Law Enforcement to Prevent Irresponsible Flying of Drones

Law Enforcement to Prevent Irresponsible Flying of Drones

International Air Transport Association (IATA) said on December 5, 2017, advised law enforcement authorities to ensure safety measures for recreational drones to prevent danger to passenger aircraft

Risks due to flying drones crashing into landing aircraft posed a threat. As noted in October 2017, a drone collided with an aircraft landing at an airport in Canada was one of the several such incidents recording near-misses between drones and passenger planes in Europe.

“This is something we do not want to see continue. We see a strong role for law enforcement. One of the concerns we have is the unprofessional operation of small recreational drones because people do not understand the risks they could have against manned aviation,” said Rob Eagles, director of air traffic management infrastructure at IATA.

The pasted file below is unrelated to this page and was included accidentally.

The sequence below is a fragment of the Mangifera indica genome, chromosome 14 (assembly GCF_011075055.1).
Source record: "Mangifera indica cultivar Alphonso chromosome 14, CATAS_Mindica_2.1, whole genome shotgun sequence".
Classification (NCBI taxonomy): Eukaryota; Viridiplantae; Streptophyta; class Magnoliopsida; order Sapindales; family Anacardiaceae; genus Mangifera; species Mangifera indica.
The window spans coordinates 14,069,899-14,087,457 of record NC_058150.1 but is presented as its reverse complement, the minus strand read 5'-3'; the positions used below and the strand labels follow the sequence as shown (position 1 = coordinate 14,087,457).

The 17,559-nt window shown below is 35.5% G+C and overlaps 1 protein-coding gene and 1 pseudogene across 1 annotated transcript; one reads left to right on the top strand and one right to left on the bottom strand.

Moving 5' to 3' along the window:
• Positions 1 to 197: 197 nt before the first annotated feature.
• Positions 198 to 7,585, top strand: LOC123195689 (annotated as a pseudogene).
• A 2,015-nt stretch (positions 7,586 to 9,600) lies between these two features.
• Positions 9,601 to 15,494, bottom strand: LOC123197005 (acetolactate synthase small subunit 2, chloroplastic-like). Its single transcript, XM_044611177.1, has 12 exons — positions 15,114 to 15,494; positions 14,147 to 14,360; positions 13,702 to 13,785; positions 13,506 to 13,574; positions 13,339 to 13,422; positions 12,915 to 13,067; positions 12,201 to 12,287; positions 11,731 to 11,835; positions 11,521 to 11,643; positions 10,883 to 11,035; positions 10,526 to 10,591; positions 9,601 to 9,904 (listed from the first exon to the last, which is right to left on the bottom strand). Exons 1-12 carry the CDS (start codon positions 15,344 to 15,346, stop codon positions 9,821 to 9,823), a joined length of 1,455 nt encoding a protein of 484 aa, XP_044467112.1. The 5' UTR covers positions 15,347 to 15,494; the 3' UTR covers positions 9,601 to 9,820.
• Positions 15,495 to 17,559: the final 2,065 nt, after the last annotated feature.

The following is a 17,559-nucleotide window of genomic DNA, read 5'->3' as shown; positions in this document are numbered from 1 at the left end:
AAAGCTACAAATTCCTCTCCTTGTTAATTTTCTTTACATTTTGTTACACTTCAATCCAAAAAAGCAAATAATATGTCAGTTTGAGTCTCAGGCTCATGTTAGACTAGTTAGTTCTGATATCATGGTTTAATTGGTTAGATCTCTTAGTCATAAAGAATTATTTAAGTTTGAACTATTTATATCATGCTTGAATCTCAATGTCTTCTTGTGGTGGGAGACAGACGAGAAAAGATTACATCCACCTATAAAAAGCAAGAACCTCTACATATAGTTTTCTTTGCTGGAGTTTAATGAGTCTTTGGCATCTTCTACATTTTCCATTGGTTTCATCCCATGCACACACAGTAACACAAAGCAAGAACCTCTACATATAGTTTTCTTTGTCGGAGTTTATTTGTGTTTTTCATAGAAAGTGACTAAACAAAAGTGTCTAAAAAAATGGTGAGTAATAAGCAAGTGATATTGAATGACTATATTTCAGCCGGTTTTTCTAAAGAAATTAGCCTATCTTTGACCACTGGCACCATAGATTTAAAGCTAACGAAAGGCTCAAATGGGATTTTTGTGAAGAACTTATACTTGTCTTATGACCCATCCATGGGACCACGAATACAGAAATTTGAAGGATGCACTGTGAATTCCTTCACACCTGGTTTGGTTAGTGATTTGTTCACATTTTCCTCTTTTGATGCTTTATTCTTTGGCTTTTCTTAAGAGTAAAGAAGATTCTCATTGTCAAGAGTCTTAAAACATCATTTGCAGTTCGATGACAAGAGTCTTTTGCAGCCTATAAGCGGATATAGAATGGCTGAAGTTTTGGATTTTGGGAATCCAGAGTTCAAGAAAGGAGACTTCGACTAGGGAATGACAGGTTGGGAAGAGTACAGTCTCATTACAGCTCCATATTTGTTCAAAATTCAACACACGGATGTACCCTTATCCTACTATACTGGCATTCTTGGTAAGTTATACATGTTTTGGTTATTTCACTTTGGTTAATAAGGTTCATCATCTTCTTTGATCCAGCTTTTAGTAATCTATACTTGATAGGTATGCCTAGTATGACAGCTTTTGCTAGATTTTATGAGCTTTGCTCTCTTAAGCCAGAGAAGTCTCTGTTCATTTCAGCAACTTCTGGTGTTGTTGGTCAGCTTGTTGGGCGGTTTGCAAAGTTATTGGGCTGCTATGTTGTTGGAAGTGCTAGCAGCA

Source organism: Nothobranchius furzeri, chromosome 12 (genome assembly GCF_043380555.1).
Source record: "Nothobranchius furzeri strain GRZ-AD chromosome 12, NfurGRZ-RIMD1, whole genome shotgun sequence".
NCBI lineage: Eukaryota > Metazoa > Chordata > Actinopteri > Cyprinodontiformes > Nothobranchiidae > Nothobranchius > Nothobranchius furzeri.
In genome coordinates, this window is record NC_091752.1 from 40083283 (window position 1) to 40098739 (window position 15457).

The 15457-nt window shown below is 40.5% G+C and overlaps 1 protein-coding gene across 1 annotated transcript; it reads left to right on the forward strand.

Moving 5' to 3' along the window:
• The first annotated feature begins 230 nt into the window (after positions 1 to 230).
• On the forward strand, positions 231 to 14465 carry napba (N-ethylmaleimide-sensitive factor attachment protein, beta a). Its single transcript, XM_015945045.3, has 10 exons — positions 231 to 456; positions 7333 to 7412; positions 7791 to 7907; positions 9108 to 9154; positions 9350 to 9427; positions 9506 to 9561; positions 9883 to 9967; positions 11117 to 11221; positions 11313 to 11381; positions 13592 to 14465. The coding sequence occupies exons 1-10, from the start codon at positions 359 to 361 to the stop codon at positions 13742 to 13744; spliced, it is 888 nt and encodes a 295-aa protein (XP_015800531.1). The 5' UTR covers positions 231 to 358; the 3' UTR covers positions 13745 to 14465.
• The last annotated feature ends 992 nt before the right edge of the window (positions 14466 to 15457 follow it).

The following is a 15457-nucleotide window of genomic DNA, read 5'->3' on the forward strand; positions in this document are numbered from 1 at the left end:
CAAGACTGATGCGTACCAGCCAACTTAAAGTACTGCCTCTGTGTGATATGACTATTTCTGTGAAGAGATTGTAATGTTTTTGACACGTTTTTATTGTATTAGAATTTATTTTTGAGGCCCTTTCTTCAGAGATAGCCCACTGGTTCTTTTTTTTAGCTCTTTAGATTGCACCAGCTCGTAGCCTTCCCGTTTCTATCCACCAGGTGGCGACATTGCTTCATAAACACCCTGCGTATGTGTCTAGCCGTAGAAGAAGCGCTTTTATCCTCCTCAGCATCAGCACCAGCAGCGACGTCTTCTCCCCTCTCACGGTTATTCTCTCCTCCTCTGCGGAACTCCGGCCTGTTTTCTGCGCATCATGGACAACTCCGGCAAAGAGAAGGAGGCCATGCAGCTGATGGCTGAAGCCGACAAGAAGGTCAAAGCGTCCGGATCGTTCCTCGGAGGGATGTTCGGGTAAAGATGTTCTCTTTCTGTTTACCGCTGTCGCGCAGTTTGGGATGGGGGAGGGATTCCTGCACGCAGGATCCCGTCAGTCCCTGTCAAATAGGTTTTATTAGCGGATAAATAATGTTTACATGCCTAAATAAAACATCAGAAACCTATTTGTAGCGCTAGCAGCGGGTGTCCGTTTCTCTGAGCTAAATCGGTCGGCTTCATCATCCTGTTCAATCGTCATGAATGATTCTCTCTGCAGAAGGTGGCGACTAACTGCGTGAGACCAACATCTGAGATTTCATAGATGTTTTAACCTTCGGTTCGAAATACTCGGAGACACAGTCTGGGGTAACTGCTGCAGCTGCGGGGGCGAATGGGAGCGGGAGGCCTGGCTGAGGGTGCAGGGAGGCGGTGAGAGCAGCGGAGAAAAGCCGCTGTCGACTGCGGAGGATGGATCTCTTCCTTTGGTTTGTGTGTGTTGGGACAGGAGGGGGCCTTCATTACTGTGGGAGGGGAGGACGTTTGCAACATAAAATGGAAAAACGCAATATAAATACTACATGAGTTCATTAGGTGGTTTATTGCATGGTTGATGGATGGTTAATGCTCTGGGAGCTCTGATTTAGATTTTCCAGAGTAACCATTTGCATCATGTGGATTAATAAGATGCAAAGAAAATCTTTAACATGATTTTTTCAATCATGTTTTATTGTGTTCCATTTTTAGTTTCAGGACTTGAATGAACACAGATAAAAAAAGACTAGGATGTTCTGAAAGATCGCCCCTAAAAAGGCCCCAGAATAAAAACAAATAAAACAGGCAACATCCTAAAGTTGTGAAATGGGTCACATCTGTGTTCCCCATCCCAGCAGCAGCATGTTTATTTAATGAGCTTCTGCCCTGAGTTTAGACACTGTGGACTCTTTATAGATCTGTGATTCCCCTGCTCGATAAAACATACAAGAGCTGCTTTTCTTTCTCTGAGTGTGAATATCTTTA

The authority should fine registered drone users who fly drones into unauthorized areas, in order to lessen risks of collision.

An active deterrent is required to be laid to help people understand the risks associated with irresponsible use of small recreational drones. IATA is also seeking to raise awareness and educate users.

Several airlines and cargo are seeking opportunities of employing commercial drones for activities such as small parcel deliveries, transporting goods to remote or isolated areas that are not economically viable for larger aircraft.

This is not an attempt to replace current aviation, however, to contemplate the new entrants in the airlines. Companies such as DHL, UPS, Amazon, and Alibaba are conducting tests for drone deliveries.

At airports, these drones can be used to inspect the aircraft or runway as a means of improving safety and minimizing costs. Furthermore, bird-shaped drones could be used to chase off wildlife at airports.

It has been predicted that the use of drones could increase the speed of visual aircraft inspections by 20 times. Typical inspections last for 6 to 10 hours, costing airlines around US$ 10,000 for every hour the plane is on the ground, according to IATA. Thus, drones could help change the future of airline inspections, by minimizing time and costs for inspection.

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